This variable was analyzed in six studies (60%) [18,19,20,21,22,24]. Four of them (67%) showed significant results. They were all performed during one week, conducting one [19,20,21] or two sessions [18] per day. The other two studies (33%) did not show significant results. One of them performed a one-week intervention with two sessions per day [22], and the other one [24] consisted of 2–3 sessions per week during a period of 3–4 weeks.

3.7.5. PPCs

This variable was the most widely analyzed (eight of 10 studies, 80%) [18,19,20,21,22,23,24,27]. Five of these studies (63%) showed significant results. Three out of these five studies performed the preoperative program for a week, once [20,21] or twice [22] a day, whereas the other two studies [23,24] performed the preoperative program 2–3 times a week during 2–4 weeks. Three out of the eight studies (37%), however, did not show significant results. Two of them lasted one week and included one [19] or two sessions [18] per day. The other study [27], which did not specify the duration (16 sessions), was performed 3–5 times per week.

4. Discussion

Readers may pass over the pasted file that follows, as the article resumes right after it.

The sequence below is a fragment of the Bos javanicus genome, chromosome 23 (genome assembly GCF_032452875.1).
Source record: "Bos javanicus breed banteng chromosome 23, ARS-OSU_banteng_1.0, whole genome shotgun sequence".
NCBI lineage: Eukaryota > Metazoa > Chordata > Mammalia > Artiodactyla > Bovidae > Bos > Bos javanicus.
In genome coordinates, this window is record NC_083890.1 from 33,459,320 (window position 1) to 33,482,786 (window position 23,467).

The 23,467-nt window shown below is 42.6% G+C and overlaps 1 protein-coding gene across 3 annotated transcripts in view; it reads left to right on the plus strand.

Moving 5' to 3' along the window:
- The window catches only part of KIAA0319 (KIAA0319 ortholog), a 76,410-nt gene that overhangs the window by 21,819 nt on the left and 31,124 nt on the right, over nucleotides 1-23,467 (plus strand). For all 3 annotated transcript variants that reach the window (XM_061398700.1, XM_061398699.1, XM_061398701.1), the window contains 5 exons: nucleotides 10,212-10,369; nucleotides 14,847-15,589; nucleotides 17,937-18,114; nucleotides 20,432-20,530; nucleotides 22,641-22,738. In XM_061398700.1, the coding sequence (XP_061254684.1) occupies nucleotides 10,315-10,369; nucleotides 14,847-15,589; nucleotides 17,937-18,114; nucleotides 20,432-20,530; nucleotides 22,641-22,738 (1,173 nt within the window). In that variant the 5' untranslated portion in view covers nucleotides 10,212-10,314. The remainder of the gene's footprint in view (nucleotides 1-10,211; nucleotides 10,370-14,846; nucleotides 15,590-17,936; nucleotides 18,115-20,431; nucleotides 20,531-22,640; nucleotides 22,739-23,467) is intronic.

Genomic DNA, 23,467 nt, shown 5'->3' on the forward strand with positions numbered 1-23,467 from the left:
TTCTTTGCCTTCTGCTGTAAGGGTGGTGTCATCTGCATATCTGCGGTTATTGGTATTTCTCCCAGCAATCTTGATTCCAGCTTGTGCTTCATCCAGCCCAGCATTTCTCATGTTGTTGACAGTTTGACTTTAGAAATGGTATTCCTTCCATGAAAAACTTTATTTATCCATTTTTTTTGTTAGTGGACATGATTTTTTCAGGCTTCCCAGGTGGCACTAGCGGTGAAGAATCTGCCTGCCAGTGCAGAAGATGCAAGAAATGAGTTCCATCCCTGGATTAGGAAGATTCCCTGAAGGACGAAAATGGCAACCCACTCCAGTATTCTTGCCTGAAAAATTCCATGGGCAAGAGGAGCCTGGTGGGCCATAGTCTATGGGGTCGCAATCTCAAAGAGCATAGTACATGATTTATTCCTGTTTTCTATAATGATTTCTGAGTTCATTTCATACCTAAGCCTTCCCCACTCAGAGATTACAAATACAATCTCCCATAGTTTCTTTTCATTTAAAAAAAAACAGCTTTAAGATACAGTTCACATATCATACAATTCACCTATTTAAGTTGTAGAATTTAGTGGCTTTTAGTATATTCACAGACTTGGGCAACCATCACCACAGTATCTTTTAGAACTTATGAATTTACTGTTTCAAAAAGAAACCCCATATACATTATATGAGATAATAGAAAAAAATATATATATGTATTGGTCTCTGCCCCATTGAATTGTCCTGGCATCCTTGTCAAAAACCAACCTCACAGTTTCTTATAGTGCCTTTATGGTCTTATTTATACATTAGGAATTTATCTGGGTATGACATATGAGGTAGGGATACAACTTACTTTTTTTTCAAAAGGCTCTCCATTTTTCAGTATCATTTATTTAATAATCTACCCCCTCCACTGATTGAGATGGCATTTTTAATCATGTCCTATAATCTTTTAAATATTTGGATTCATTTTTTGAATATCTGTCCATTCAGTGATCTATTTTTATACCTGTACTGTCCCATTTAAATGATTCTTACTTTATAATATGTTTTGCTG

This systematic review aimed at determining the most effective preoperative physical exercise-based interventions (i.e., aerobic training, strength/resistance training, IMT, and/or multicomponent training) for patients treated surgically for NSCLC on outcomes of functional capacity, mental wellness, and medical care. According to the results of our systematic review, the literature in this field is lacking a sufficient number of RCTs. The pooled analyses suggest a significant beneficial effect on 6MWD, VO2peak, dyspnoea, postoperative hospitalization, and PPCs outcomes. Nevertheless, the findings of our study should be analyzed with caution because of the questionable methodological quality of the included studies. For instance, four studies did not describe how allocation was concealed, and, in four studies, assessors were not blinded. Furthermore, the intention-to-treat analysis was not reported/performed in five studies, which is likely to have affected the results. We also found the studies quite heterogeneous in terms of prescribed intervention, which makes it challenging to draw definitive conclusions according to the type of training.